Dec 27, 2022

Giant laser from ‘Star Trek’ to be tested in fusion breakthrough

Posted by in categories: innovation, nuclear energy

The breakthrough came in an impossibly small slice of time, less than it takes a beam of light to move an inch. In that tiny moment, nuclear fusion as an energy source went from far-away dream to reality. The world is now grappling with the implications of the historic milestone. For Arthur Pak and the countless other scientists who’ve spent decades getting to this point, the work is just beginning.

Pak and his colleagues at Lawrence Livermore National Laboratory are now faced with a daunting task: Do it again, but better—and bigger.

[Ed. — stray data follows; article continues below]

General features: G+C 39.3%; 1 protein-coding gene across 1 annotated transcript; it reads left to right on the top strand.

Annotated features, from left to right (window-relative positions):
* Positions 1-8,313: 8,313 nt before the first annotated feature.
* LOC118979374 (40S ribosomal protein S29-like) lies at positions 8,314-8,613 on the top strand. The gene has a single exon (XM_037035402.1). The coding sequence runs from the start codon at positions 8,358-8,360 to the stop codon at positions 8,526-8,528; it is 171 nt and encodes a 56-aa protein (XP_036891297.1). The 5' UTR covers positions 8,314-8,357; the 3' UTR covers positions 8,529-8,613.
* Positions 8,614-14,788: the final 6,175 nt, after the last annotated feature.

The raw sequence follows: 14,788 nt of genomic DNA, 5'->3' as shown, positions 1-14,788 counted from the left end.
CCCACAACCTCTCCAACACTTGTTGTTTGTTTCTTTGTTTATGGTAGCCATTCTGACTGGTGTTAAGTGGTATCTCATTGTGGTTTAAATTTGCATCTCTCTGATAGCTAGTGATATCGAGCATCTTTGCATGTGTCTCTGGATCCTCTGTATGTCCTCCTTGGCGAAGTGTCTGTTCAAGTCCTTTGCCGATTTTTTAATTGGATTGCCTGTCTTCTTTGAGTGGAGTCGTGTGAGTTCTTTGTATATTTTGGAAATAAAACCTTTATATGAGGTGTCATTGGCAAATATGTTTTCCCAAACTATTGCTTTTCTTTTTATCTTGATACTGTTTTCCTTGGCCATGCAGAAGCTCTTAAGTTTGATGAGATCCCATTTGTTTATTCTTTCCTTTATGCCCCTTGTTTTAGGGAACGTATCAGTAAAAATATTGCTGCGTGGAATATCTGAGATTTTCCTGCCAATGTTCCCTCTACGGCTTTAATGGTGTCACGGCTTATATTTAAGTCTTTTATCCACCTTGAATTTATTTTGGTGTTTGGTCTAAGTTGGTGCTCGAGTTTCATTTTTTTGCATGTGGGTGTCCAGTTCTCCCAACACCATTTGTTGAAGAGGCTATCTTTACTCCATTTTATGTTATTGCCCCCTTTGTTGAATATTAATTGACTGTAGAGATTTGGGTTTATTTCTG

That means perfecting the use of the world’s largest laser, housed in the lab’s National Ignition Facility that science-fiction fans will recognize from the film “Star Trek: Into Darkness,” when it was used as a set for the warp core of the starship Enterprise. Just after 1 a.m. on Dec. 5, the laser shot 192 beams in three carefully modulated pulses at a cylinder containing a tiny diamond capsule filled with hydrogen, in an attempt to spark the first fusion reaction that produced more than it took to create. It succeeded, starting the path toward what scientists hope will someday be a new, carbon-free power source that will allow humans to harness the same source of energy that lights the stars.

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